Should You Give Up Gluten?

It’s dismissed as a celebrity fad, but according to one leading researcher, the question is more serious than we think


Picture / Babiche Martens.

Gluten-free food is now outselling all other diet foods and “giving up gluten” is seen as the ultimate in fashionable eating. But a new book by a leading gastroenterologist suggests that having gluten imbalances and being “coeliac light” are very real conditions.

Last month the fashion retailer Zara was forced to withdraw its “Are you gluten-free?” T-shirts after 50,000 people signed a petition accusing the brand of trivialising coeliac disease, an illness that results from an intolerance to gluten in everyday foods.

The disease is symptomatic of what Prof David Sanders, a gastroenterologist at the Royal Hallamshire Hospital in Sheffield, calls the “gluten explosion”. Prof Sanders has spent 20 years studying gluten and its effects, and has published a book based on his latest findings.

In population-based studies, he has discovered increasing numbers cutting out gluten because they may have been diagnosed with coeliac disease. Or they may have tested negative to coeliac disease, but still experience “gluten sensitivity”, with symptoms such as diarrhoea, constipation and bloating, as well as mouth ulcers, depression and fatigue.

Others are cutting gluten because it’s fashionable. “There are people avoiding gluten without ever having had any symptoms from eating it,” he says. Prof Sanders calls these “lifestylers”, inspired by a growing roll-call of gluten-free celebrities, including Gwyneth Paltrow, Victoria Beckham, Michael Douglas and Miley Cyrus, and a collection of bestselling US books linking gluten with everything from obesity to dementia.

“Coeliac disease and gluten sensitivity are very real problems - and they’re increasing - but we need to separate scientific facts from hype,” he says.

READ: The Problem With Modern Diets

The gluten explosion
Twelve per cent of Brits say they or a member of their household avoids gluten, and sales of gluten-free foods reached $507 million in 2015, up from $328 million in 2013, according to market analysts Mintel. Prof Sanders is certain he has seen a rise in coeliac disease in the past two decades. “In the Fifties, the estimated incidence in the UK was about one in 8,000, but our team tested 1,200 adults in Sheffield in 2013 and found the prevalence among adults was about one per cent,” he says. For every one of those, he believes there are three who have it but don’t know. He points to research in Finland that suggests it could now be as high as two per cent.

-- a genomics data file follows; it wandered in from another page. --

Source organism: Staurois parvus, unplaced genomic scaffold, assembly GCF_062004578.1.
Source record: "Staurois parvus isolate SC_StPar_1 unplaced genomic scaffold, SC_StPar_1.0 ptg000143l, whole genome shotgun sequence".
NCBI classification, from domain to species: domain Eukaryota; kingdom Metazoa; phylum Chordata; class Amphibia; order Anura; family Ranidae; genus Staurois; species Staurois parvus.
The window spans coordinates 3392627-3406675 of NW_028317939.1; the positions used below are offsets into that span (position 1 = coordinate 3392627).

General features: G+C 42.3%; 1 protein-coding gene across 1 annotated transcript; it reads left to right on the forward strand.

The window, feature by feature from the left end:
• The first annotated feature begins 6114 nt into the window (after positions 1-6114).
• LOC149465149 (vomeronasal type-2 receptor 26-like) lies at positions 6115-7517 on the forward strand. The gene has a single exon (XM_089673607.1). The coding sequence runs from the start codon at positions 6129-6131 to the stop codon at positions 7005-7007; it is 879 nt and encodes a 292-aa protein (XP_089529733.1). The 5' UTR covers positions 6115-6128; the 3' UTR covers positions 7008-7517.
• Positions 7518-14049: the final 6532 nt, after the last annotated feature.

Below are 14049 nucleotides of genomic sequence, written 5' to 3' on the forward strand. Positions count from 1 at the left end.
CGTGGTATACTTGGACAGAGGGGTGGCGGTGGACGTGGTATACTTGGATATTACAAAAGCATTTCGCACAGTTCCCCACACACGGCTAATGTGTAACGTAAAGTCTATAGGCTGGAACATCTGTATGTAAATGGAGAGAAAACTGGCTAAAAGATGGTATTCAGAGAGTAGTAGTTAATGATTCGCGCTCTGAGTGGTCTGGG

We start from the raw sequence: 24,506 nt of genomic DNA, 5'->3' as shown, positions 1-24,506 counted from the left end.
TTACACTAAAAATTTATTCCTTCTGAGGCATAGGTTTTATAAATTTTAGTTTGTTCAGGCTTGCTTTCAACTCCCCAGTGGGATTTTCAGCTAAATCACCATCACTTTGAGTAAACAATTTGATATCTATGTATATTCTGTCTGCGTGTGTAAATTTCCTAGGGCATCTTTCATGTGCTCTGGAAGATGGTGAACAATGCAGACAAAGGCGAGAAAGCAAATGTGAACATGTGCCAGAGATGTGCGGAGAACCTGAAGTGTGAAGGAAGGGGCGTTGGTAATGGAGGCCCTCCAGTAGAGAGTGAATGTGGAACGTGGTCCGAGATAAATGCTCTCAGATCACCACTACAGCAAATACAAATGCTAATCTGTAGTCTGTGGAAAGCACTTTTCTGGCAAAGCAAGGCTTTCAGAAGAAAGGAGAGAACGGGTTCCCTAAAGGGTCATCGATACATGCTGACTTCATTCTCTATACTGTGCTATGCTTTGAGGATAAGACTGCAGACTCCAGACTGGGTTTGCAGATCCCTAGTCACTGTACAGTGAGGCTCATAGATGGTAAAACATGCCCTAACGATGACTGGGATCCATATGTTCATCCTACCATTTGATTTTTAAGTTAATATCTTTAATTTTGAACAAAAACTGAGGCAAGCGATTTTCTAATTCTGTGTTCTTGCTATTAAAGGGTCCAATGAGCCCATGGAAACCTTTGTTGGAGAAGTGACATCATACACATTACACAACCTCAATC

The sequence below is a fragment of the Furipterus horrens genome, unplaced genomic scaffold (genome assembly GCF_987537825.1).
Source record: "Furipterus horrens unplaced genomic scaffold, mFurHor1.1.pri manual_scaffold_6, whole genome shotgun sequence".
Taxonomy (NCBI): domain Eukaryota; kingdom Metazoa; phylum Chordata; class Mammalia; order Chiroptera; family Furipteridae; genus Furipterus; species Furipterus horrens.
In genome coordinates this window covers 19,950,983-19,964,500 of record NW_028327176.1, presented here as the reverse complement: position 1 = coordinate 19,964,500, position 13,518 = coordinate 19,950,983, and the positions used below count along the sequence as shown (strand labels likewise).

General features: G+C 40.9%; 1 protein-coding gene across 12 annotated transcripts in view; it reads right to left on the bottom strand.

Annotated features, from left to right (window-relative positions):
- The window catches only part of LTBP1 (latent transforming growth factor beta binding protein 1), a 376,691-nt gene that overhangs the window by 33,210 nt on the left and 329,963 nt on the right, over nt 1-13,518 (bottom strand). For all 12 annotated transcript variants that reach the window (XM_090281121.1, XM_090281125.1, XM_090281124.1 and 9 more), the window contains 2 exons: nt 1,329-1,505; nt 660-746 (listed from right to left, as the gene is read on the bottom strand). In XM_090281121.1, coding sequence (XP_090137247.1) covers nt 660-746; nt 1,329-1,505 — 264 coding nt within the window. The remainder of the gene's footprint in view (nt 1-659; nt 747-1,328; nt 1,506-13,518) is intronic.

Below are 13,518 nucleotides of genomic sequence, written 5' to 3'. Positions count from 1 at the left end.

Coeliac disease or something else?
With coeliac disease, the immune system recognises gluten as an invader and produces antibodies to fight it. Biopsies show the inside of the bowel is flat because gluten has damaged the villi that protrude from the lining of the intestine and are responsible for the absorption of nutrients.

But Prof Sanders’ team also found a much larger proportion of people - 13 per cent - who had tested negative to coeliac disease (diagnosis takes place after a blood test and gastroscopy to look at the state of the bowel), but still reported symptoms after eating gluten.

This condition, known as non-coeliac gluten sensitivity (NCGS), doesn’t have a set of biomarkers doctors look for in the blood in the same way that coeliac disease does, but is made through a diagnosis of exclusion after a specialist has ruled out coeliac disease. “If it is coeliac disease, there is a 10 per cent family risk, so your first-degree relatives will have to be tested, too,” he says. “But if it’s not, a specialist can rule out other malabsorption conditions. The key is to not go on a gluten-free diet without ruling out coeliac disease first.”

While there is currently no test for NCGS, its symptoms are real. “I get patients and their coeliac tests were negative but their symptoms are very real and fascinatingly diverse - many report a foggy mind, but also anxiety, nausea, skin problems, dizziness or itchiness,” says Prof Sanders. “The one single feature that was consistent was that when they ate gluten, it was a very unpleasant experience. Twenty years ago we didn’t know much about coeliac disease and now we do, but we still don’t know enough about NCGS, which I call ‘coeliac light’. We can’t dismiss these people just because the medical community hasn’t yet caught up. We need to understand it better.”